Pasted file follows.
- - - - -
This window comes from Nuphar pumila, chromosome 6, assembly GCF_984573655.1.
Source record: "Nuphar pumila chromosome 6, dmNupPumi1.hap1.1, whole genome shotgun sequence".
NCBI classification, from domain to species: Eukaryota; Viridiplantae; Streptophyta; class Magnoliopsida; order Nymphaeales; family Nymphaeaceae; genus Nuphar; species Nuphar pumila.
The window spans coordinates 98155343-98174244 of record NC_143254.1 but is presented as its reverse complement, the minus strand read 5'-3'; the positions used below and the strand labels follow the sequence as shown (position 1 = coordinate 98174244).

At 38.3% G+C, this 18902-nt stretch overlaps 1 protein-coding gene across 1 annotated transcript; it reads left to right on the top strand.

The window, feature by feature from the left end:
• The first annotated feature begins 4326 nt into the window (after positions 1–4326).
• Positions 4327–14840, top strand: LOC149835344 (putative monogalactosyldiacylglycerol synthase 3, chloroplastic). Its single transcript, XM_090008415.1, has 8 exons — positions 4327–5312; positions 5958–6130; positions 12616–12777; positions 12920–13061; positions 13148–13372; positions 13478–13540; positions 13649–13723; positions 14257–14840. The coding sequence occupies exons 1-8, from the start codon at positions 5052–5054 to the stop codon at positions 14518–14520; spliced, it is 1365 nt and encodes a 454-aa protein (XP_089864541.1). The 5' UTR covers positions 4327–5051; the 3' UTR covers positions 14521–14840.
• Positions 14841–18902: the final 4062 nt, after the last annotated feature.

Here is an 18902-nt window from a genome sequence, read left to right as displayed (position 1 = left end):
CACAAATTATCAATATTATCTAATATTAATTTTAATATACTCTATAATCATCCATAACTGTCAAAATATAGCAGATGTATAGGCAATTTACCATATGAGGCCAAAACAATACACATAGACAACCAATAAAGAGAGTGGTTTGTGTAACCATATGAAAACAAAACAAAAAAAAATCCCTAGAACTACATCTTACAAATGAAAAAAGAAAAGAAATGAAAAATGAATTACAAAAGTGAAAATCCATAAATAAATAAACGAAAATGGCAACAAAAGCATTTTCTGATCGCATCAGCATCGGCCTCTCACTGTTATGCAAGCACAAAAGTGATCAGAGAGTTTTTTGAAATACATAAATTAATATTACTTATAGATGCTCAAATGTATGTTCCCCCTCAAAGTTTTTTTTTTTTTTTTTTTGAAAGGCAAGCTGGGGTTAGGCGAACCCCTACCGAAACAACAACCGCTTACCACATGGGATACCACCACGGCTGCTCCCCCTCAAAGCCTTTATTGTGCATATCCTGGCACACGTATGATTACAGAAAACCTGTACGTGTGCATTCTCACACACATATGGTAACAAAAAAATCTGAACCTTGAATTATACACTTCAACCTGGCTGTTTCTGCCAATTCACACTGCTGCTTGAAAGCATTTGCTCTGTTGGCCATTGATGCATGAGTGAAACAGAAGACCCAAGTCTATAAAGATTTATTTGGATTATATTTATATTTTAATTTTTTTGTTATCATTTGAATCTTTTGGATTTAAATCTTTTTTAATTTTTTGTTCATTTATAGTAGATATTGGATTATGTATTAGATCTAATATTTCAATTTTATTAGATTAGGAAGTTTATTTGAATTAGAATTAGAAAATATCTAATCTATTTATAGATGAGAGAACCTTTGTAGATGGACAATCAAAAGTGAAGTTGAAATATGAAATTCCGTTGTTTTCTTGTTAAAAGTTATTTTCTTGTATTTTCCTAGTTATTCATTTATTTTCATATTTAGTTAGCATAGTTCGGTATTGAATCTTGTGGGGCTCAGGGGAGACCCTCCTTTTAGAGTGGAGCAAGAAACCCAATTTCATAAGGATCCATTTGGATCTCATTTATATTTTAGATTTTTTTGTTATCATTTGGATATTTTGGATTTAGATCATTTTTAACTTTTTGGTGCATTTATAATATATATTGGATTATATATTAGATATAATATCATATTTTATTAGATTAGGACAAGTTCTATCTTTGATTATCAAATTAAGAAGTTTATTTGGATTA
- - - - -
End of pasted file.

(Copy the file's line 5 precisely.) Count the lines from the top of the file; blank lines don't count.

At 38.3% G+C, this 18902-nt stretch overlaps 1 protein-coding gene across 1 annotated transcript; it reads left to right on the top strand.